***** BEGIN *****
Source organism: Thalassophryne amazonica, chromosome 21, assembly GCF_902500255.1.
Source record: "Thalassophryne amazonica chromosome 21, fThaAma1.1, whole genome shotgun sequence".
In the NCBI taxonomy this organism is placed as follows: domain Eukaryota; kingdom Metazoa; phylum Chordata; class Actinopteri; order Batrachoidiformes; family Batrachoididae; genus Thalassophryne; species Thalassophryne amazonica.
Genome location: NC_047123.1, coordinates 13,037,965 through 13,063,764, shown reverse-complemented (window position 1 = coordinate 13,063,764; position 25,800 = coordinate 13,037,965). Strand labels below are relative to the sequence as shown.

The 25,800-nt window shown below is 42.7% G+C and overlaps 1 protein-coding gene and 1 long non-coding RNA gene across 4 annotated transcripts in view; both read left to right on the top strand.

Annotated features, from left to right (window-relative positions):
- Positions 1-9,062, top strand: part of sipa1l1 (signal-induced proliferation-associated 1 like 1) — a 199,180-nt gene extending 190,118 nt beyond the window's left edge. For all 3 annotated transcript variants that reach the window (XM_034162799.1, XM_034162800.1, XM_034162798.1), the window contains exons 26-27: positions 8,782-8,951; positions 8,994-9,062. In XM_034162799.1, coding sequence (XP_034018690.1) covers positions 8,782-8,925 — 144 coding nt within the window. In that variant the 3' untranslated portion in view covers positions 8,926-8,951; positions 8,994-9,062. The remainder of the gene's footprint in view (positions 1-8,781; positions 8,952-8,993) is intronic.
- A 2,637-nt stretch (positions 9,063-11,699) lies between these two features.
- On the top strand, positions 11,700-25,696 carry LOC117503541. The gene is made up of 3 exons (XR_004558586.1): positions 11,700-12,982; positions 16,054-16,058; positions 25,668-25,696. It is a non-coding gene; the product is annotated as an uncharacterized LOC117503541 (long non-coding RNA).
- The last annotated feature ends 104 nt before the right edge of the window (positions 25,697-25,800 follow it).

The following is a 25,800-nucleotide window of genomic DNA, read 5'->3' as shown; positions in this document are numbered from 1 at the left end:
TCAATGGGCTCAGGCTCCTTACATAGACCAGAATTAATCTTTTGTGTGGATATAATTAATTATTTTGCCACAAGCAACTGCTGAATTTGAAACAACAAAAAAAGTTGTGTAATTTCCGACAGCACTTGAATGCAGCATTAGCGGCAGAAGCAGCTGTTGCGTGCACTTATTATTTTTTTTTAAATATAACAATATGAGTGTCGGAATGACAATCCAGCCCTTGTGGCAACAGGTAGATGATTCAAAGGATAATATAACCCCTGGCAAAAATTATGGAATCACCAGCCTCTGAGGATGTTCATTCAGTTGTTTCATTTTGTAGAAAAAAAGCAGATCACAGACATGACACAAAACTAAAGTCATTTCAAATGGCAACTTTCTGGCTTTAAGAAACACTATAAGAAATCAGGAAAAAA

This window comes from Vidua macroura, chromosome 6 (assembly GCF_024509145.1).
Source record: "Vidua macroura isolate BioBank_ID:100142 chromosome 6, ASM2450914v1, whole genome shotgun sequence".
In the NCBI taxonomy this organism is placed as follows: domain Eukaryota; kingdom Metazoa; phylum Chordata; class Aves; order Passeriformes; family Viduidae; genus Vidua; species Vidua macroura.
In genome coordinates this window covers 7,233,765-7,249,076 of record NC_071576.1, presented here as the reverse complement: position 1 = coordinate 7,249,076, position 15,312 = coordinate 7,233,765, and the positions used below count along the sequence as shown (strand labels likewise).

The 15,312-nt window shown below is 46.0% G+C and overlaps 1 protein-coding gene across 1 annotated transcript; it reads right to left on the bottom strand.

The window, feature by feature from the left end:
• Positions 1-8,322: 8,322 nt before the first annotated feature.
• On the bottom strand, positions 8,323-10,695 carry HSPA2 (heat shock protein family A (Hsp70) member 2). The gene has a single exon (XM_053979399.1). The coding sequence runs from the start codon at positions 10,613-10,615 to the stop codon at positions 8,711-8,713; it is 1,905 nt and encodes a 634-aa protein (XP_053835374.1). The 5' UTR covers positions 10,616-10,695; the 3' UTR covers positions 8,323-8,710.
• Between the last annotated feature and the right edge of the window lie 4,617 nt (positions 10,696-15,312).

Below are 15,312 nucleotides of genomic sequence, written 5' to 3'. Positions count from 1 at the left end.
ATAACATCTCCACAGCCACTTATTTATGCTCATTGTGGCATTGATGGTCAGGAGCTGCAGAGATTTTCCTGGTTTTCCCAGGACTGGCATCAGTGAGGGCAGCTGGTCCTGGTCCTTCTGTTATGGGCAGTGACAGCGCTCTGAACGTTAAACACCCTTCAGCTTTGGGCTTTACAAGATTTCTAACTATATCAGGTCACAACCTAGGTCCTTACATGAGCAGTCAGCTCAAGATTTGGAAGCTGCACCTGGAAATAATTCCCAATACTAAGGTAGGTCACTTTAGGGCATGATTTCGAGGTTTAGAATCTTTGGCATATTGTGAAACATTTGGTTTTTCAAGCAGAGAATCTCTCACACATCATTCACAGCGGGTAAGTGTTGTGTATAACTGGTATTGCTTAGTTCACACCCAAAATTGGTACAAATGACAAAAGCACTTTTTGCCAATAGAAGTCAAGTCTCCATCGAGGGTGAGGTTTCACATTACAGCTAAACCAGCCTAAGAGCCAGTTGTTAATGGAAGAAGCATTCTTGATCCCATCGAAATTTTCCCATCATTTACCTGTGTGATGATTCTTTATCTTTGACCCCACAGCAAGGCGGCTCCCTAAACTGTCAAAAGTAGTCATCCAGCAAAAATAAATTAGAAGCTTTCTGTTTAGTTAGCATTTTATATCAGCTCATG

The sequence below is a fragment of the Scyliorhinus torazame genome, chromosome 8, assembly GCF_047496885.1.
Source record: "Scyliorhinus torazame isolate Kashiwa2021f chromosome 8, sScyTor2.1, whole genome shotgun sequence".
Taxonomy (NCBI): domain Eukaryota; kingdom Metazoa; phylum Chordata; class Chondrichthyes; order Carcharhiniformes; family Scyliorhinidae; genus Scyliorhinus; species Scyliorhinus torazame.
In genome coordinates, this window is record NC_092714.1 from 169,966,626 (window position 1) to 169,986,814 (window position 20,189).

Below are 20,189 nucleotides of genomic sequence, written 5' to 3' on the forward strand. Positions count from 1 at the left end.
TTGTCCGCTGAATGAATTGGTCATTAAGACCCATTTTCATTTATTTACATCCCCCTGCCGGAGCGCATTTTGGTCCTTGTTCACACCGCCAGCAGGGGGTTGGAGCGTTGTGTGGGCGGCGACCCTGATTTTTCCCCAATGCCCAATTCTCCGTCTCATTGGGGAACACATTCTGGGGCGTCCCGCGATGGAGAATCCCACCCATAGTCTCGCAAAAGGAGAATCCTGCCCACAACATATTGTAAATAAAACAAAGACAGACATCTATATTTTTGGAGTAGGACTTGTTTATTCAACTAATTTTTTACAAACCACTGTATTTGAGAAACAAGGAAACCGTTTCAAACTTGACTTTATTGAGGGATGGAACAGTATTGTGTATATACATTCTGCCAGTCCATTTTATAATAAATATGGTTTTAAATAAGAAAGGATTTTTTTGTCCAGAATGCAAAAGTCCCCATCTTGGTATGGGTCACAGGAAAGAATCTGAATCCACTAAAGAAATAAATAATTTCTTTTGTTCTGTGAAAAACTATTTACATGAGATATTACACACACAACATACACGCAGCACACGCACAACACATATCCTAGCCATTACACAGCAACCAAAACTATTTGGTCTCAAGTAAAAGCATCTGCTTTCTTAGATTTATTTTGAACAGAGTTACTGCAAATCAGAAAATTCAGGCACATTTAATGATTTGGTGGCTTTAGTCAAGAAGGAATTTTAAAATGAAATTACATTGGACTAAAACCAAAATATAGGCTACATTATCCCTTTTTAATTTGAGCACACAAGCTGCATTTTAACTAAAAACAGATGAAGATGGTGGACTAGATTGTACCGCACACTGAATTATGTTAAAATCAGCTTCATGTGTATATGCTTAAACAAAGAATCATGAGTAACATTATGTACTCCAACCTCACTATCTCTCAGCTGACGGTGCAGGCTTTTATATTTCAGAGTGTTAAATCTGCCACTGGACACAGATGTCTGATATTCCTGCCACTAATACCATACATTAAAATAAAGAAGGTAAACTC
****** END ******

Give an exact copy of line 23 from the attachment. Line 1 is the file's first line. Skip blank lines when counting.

ATAACATCTCCACAGCCACTTATTTATGCTCATTGTGGCATTGATGGTCAGGAGCTGCAGAGATTTTCCTGGTTTTCCCAGGACTGGCATCAGTGAGGGCAGCTGGTCCTGGTCCTTCTGTTATGGGCAGTGACAGCGCTCTGAACGTTAAACACCCTTCAGCTTTGGGCTTTACAAGATTTCTAACTATATCAGGTCACAACCTAGGTCCTTACATGAGCAGTCAGCTCAAGATTTGGAAGCTGCACCTGGAAATAATTCCCAATACTAAGGTAGGTCACTTTAGGGCATGATTTCGAGGTTTAGAATCTTTGGCATATTGTGAAACATTTGGTTTTTCAAGCAGAGAATCTCTCACACATCATTCACAGCGGGTAAGTGTTGTGTATAACTGGTATTGCTTAGTTCACACCCAAAATTGGTACAAATGACAAAAGCACTTTTTGCCAATAGAAGTCAAGTCTCCATCGAGGGTGAGGTTTCACATTACAGCTAAACCAGCCTAAGAGCCAGTTGTTAATGGAAGAAGCATTCTTGATCCCATCGAAATTTTCCCATCATTTACCTGTGTGATGATTCTTTATCTTTGACCCCACAGCAAGGCGGCTCCCTAAACTGTCAAAAGTAGTCATCCAGCAAAAATAAATTAGAAGCTTTCTGTTTAGTTAGCATTTTATATCAGCTCATG